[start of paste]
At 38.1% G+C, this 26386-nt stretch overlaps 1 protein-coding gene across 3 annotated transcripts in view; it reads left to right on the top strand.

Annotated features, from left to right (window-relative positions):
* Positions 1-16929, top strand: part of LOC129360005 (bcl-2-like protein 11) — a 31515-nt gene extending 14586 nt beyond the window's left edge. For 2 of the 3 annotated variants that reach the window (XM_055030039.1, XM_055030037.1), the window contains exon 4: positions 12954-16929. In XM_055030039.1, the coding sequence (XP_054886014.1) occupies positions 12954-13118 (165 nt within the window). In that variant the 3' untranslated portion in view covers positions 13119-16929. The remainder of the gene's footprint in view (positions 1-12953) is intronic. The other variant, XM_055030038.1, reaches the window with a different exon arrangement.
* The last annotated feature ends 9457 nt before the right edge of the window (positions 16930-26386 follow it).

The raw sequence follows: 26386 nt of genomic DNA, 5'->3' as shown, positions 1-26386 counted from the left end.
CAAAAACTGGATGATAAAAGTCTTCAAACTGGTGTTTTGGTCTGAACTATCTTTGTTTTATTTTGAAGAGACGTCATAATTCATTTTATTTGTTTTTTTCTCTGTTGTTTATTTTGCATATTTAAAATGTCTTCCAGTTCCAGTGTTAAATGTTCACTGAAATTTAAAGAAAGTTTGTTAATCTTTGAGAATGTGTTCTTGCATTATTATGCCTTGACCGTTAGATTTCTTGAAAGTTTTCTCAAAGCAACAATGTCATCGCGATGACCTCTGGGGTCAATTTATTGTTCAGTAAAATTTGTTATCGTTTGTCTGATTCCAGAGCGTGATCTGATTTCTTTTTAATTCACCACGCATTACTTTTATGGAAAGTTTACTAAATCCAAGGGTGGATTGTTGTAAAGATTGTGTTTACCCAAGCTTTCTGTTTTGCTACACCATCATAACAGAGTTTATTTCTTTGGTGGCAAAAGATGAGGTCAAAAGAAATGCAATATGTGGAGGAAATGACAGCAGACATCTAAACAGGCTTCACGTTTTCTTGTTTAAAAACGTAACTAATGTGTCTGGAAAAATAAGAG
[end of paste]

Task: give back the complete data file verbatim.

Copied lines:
At 38.1% G+C, this 26386-nt stretch overlaps 1 protein-coding gene across 3 annotated transcripts in view; it reads left to right on the top strand.

Annotated features, from left to right (window-relative positions):
* Positions 1-16929, top strand: part of LOC129360005 (bcl-2-like protein 11) — a 31515-nt gene extending 14586 nt beyond the window's left edge. For 2 of the 3 annotated variants that reach the window (XM_055030039.1, XM_055030037.1), the window contains exon 4: positions 12954-16929. In XM_055030039.1, the coding sequence (XP_054886014.1) occupies positions 12954-13118 (165 nt within the window). In that variant the 3' untranslated portion in view covers positions 13119-16929. The remainder of the gene's footprint in view (positions 1-12953) is intronic. The other variant, XM_055030038.1, reaches the window with a different exon arrangement.
* The last annotated feature ends 9457 nt before the right edge of the window (positions 16930-26386 follow it).

The raw sequence follows: 26386 nt of genomic DNA, 5'->3' as shown, positions 1-26386 counted from the left end.
CAAAAACTGGATGATAAAAGTCTTCAAACTGGTGTTTTGGTCTGAACTATCTTTGTTTTATTTTGAAGAGACGTCATAATTCATTTTATTTGTTTTTTTCTCTGTTGTTTATTTTGCATATTTAAAATGTCTTCCAGTTCCAGTGTTAAATGTTCACTGAAATTTAAAGAAAGTTTGTTAATCTTTGAGAATGTGTTCTTGCATTATTATGCCTTGACCGTTAGATTTCTTGAAAGTTTTCTCAAAGCAACAATGTCATCGCGATGACCTCTGGGGTCAATTTATTGTTCAGTAAAATTTGTTATCGTTTGTCTGATTCCAGAGCGTGATCTGATTTCTTTTTAATTCACCACGCATTACTTTTATGGAAAGTTTACTAAATCCAAGGGTGGATTGTTGTAAAGATTGTGTTTACCCAAGCTTTCTGTTTTGCTACACCATCATAACAGAGTTTATTTCTTTGGTGGCAAAAGATGAGGTCAAAAGAAATGCAATATGTGGAGGAAATGACAGCAGACATCTAAACAGGCTTCACGTTTTCTTGTTTAAAAACGTAACTAATGTGTCTGGAAAAATAAGAG